Mercedes boss Toto Wolff has insisted there was no conspiracy behind the decision to swap some of Lewis Hamilton and Nico Rosberg’s mechanics at the start of the season.
Hamilton stirred up the issue ahead of the Abu Dhabi weekend when he suggested that the truth of the mechanic swap would make an "interesting read" when he writes what really happened after his F1 career has finished.
But Wolff has responded to Hamilton’s suggestions of anything strange going on, and said the team shuffle was part of a natural process – and there are aspects of it that he too could reveal in the future.
“You know it’s always dangerous because there is one statement that is being picked out from a press conference between the two of them and, as I said before, I find it very remarkable how they’ve managed the relationship between the two of them for the benefit of the team, taking into consideration that it must be very intense and very high pressure for them,” said Wolff, in response to Hamilton’s remarks.
“So that one comment was taken out and it is clear that if you change a crew that is directly involved with a drivers, such as mechanics or a number one, that a driver constantly looks at when he’s pulling out of the garage, it can have a psychological effect.
"We acknowledged that and it was part of our thinking when we shuffled it around. But as a matter of fact we are 1,500 people in Brixworth and Brackley and it’s about developing personnel.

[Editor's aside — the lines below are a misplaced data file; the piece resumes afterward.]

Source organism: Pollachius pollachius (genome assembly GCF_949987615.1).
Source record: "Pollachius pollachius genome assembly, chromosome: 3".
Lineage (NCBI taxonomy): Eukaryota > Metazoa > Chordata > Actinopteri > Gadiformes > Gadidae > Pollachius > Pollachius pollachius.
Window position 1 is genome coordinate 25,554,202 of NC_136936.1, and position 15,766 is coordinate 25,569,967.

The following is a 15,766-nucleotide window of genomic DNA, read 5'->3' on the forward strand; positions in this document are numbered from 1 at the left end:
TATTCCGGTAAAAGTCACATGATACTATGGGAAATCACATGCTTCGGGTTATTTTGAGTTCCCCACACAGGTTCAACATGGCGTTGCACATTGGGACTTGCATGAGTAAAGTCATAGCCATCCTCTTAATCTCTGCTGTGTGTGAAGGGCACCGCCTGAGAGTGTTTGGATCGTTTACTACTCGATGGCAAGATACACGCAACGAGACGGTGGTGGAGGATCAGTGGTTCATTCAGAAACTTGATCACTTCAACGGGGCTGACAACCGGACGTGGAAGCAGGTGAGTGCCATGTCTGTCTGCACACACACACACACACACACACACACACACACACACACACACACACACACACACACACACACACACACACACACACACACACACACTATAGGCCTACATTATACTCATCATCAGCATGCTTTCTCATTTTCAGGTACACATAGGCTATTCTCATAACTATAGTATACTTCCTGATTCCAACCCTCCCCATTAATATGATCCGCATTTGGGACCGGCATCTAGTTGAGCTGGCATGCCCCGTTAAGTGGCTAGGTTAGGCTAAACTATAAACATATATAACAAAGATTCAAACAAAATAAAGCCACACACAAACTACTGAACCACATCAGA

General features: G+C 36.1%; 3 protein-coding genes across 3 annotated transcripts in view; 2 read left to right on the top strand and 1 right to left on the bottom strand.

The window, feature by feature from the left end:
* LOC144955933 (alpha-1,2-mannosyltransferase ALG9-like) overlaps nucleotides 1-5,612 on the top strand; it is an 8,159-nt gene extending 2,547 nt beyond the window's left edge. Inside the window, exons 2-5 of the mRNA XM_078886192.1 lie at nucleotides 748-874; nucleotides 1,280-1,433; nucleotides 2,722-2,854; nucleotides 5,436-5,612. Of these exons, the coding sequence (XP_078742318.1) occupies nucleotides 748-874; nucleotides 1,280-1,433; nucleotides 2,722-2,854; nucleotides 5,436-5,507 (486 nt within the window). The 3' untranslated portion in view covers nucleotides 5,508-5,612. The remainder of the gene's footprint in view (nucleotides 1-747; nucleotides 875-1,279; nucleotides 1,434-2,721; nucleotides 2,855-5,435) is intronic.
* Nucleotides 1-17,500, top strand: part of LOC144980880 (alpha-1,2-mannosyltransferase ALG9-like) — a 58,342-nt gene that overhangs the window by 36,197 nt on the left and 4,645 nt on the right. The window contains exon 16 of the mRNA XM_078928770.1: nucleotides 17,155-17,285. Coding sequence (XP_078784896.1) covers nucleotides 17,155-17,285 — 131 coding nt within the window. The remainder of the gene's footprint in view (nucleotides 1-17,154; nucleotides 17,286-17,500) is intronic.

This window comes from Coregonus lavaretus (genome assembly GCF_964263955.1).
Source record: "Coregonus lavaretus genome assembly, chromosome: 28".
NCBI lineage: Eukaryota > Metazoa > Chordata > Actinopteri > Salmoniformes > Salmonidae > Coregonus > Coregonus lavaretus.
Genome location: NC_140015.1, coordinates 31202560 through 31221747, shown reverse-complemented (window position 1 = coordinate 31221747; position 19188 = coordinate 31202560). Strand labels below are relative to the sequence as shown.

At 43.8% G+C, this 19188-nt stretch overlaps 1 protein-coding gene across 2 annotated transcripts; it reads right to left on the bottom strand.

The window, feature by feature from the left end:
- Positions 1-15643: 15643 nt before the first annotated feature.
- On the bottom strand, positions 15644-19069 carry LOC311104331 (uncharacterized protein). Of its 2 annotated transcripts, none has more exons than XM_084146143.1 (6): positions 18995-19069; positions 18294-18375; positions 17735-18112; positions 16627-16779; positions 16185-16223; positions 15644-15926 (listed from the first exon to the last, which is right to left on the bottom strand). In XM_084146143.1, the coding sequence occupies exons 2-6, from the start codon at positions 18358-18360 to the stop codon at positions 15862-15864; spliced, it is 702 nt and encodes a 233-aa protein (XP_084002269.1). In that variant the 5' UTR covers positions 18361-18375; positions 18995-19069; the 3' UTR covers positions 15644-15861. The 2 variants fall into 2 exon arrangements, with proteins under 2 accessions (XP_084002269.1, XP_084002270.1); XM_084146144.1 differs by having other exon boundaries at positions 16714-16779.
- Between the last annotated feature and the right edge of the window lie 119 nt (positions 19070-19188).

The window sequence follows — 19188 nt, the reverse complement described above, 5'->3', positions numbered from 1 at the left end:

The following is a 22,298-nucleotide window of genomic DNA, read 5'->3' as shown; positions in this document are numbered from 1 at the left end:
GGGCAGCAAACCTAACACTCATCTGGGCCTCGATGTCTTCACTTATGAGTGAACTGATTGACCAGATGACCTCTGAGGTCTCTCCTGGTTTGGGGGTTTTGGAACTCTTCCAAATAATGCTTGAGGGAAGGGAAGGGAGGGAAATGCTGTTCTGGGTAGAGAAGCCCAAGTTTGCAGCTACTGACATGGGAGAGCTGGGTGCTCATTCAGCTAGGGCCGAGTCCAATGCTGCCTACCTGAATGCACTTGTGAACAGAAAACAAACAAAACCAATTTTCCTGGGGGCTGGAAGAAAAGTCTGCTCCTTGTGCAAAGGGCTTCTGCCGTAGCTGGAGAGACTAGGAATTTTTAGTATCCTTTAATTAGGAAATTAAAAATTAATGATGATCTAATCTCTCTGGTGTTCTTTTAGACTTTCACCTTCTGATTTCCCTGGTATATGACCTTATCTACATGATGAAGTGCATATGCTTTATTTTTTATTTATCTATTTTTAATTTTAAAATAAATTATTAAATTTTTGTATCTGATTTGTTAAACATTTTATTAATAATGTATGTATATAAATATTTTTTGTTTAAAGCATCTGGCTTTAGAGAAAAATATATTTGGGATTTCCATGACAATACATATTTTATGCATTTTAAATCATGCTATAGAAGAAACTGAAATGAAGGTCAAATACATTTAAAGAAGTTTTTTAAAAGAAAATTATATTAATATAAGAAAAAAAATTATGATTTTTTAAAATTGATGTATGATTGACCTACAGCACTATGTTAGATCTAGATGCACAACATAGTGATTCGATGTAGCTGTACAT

"Somebody who was working on one corner of the car today as a mechanic might be a number one next year, might be a chief mechanic afterwards and maybe has even more potential within the organisation.
“In a similar way we have done all through the organisation we are not keeping it static. It’s a dynamic structure and the same happens in the garage.
"This is a fact. I appreciate the effect on the singular driver and it was taken into consideration and maybe I’ll write a book in 10 years and we’ll put some things in there.”
Wolff added that while it was important to provide his drivers with all the support they needed, such efforts could not be at the expense of the wider team.
“In terms of keeping the performance up in the team, you need to consider what your high-performers need; what kind of environment they need, what kind of framework they need in order to perform best. And we’ve considered that.
“There is not just one position like the chief mechanic that is important for the performance of the team and the drivers, but we have to take decisions for many, many hundreds of people and develop them.
"It is our duty and obligation towards these 1500 people and the great brand to take the right decisions and not one single individual – although taking into mind what is important for the driver itself.
“What you are seeing here on the race track is the tip of the iceberg. And by the sheer nature there is a large block underneath that brings performance and has brought the team to where we are today.
"And part of that is to have the most effective organisation. Not only today but also tomorrow – and that is just part of the normal procedure.”